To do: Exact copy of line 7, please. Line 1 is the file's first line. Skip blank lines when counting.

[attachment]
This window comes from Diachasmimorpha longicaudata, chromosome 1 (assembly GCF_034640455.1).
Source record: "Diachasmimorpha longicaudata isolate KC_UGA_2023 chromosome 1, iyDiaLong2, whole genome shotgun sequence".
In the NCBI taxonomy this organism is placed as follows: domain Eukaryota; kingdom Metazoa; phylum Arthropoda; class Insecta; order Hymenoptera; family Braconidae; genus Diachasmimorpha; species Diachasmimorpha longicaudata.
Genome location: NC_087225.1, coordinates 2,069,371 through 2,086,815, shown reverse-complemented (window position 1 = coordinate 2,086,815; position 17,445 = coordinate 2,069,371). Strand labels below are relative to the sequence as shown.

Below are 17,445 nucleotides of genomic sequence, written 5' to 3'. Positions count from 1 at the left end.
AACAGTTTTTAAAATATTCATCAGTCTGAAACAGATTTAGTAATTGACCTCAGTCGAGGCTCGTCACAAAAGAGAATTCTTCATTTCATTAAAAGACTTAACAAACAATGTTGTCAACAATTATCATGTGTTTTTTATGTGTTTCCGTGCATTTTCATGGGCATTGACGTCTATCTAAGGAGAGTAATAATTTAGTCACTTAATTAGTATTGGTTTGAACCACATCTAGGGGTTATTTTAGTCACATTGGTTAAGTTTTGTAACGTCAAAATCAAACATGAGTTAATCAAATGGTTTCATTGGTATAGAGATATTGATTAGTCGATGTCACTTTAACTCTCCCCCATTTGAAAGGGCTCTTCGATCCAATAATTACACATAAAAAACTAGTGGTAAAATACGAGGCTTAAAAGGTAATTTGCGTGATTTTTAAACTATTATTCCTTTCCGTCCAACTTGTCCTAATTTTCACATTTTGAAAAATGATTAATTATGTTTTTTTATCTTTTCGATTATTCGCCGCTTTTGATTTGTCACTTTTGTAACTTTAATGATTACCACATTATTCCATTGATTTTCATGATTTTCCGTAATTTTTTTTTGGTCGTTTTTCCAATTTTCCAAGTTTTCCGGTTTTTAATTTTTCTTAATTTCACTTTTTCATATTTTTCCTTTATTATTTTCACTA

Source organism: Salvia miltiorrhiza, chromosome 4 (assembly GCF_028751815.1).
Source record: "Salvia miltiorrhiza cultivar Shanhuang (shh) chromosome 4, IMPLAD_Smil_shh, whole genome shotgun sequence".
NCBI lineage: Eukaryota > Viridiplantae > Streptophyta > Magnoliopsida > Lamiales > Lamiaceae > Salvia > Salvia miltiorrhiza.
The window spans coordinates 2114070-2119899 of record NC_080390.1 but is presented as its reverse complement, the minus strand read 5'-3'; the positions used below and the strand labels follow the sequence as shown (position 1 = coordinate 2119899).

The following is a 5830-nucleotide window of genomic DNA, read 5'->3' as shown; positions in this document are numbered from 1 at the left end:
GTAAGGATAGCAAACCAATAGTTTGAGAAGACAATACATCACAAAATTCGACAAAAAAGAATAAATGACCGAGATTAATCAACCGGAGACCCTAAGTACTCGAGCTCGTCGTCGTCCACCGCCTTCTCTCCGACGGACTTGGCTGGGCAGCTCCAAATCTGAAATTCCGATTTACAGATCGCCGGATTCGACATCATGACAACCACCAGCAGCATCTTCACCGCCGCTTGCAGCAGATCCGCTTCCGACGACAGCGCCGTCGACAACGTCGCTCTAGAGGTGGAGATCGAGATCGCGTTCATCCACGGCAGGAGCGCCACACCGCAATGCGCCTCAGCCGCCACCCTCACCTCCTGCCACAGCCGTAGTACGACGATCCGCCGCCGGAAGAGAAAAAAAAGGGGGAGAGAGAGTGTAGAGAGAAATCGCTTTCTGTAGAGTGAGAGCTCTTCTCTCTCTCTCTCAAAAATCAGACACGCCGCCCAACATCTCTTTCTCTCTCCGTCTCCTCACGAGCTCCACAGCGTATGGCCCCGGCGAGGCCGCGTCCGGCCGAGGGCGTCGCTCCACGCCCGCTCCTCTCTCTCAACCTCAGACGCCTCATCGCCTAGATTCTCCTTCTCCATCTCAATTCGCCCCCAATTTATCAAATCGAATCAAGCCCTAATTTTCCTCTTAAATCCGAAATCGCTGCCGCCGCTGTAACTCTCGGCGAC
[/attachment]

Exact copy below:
Source organism: Salvia miltiorrhiza, chromosome 4 (assembly GCF_028751815.1).